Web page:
While there can be no objection to the Bill as it stands, the fear that I have in my mind is that the Bill may break down, if it ever gets on to the Statute Book, because of the inability of the legal machine to ensure that decisions arrived at by the magistrates' courts under the proposed Bill are likely to be carried out. The other day I had a letter from a lady who said that she had obtained a court order as recently as 1946. It was for an amount of 30s. a week. Since that time two warrants have been issued and six summonses, all in relation to that one order. Despite the fact that all these legal operations had taken place, there is at the present moment no less a sum than £100 due by way of arrears under that order. In another case, where an order was made in 1947, arrears began to accumulate within eight weeks of the making of the order. The unfortunate wife has been to court 15 times since then and the arrears now amount to £40. It is quite true, as has been stated, that women who have obtained court orders go along to the courts week after week without having the slightest idea or assurance that there is any money awaiting them.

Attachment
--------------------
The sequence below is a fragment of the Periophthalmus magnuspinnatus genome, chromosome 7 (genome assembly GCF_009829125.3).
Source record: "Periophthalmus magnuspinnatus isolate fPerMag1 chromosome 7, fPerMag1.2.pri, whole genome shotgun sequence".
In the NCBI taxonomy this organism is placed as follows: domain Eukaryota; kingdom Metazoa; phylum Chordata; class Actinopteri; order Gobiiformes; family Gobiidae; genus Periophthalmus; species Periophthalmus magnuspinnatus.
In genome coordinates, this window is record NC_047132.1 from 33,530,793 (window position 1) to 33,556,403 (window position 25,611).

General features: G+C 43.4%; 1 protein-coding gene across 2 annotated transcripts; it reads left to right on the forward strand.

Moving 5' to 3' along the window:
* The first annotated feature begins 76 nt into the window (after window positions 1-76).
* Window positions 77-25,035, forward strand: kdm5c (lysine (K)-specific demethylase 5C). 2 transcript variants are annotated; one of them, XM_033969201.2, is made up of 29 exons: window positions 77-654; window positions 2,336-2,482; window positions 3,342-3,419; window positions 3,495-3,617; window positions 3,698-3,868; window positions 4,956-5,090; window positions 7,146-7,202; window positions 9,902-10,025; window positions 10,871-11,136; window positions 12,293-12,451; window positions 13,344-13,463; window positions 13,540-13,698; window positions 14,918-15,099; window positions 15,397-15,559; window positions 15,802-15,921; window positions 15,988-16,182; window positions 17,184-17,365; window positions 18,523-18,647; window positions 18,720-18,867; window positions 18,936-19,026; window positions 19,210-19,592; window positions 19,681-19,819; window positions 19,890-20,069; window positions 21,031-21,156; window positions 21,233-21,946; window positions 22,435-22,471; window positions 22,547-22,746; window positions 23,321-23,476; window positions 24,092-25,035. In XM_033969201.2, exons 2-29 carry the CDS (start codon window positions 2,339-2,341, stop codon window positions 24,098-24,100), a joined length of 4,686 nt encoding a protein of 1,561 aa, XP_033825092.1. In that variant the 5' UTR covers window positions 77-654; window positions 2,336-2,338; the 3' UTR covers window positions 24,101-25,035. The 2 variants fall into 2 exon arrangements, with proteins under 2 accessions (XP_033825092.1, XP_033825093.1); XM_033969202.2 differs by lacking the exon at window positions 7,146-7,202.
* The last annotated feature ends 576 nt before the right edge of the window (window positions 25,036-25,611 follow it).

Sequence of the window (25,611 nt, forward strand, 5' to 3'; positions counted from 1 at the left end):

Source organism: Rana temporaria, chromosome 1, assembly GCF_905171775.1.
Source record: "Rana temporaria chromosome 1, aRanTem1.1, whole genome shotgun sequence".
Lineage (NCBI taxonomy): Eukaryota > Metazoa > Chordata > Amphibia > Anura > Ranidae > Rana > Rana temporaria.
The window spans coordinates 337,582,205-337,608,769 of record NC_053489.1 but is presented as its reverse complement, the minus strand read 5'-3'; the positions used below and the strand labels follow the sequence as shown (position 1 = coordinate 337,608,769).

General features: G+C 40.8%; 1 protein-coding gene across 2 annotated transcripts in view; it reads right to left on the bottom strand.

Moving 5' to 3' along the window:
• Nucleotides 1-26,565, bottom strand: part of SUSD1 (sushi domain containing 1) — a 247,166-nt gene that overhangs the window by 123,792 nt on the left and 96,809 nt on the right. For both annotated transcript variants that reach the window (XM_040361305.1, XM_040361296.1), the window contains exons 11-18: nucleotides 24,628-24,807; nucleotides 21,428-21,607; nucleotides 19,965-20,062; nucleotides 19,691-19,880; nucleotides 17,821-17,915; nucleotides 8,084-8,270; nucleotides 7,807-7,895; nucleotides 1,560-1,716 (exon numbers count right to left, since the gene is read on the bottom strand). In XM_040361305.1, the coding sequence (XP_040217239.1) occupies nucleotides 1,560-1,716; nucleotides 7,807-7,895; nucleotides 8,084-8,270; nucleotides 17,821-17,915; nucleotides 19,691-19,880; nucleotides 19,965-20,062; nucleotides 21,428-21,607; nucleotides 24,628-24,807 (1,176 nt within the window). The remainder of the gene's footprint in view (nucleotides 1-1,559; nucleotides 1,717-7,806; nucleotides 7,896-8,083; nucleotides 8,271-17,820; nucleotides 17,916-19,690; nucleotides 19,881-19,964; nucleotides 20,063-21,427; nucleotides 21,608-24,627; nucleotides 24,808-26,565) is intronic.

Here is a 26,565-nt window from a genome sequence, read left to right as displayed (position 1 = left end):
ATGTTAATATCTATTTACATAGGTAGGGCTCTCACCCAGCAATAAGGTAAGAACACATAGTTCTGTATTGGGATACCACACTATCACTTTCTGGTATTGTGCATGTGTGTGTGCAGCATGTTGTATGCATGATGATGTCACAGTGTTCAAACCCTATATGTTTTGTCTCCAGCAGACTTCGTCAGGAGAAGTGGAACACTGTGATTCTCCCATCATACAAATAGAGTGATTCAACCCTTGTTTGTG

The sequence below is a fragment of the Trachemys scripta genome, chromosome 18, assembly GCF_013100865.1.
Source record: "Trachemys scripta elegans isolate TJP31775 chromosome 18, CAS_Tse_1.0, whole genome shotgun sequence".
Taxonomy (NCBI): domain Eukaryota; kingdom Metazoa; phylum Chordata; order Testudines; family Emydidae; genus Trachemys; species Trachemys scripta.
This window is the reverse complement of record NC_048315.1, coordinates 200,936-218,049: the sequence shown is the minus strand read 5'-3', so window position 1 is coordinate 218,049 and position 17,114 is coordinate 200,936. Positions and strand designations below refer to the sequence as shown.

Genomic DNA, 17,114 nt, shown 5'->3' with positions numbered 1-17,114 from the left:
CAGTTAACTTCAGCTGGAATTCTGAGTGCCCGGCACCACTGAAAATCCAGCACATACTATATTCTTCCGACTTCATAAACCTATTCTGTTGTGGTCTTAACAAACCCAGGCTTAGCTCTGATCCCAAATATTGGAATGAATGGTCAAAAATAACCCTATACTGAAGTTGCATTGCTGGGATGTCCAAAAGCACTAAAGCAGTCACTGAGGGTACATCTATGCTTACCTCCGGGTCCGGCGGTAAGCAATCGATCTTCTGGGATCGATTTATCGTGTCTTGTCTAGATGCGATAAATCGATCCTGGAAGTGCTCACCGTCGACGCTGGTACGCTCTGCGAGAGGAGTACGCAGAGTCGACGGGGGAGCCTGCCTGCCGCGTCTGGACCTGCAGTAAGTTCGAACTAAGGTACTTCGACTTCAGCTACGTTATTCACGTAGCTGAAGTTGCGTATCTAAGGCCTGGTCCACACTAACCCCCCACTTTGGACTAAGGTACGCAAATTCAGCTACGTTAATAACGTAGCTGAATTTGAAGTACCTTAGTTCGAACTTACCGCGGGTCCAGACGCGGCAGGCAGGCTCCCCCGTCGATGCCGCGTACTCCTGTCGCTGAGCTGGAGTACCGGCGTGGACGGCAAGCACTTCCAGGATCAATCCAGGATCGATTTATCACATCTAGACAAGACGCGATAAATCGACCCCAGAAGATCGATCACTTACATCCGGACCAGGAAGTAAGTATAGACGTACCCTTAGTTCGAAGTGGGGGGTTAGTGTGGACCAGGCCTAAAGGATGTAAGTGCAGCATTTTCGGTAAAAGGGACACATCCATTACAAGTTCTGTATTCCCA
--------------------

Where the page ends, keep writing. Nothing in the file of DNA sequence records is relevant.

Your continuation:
I wish to support one suggestion which has already been made. There is no particular reason why there should be any income limit at all in this Bill. It is right and proper that we should endeavour to relieve the High Court of as much litigation as we possibly can. Subject to the proviso that we have adequately manned magistrates' courts up and down the country, there is no reason why the amount awarded under a separation order should not be entirely within the discretion of the magistrates. How are we to make sure that whatever orders are made they will be enforced? A correspondent who wrote to me mentioned that in Canada—I have had no opportunity of verifying this—court orders for maintenance are deducted from source, namely, from the husband's wages. I know that that is a very arguable proposition. There is this, however, to be said for it, that deductions would be made only in the limited class of case where the husband is deliberately trying to avoid his responsibility under a court order. That procedure also may have an additional inducement for payment. because husbands may not like it to be known at their place of work that they have domestic trouble and would therefore be at pains not to subject themselves to this liability. I ask the promoters of this Bill to consider that possibility.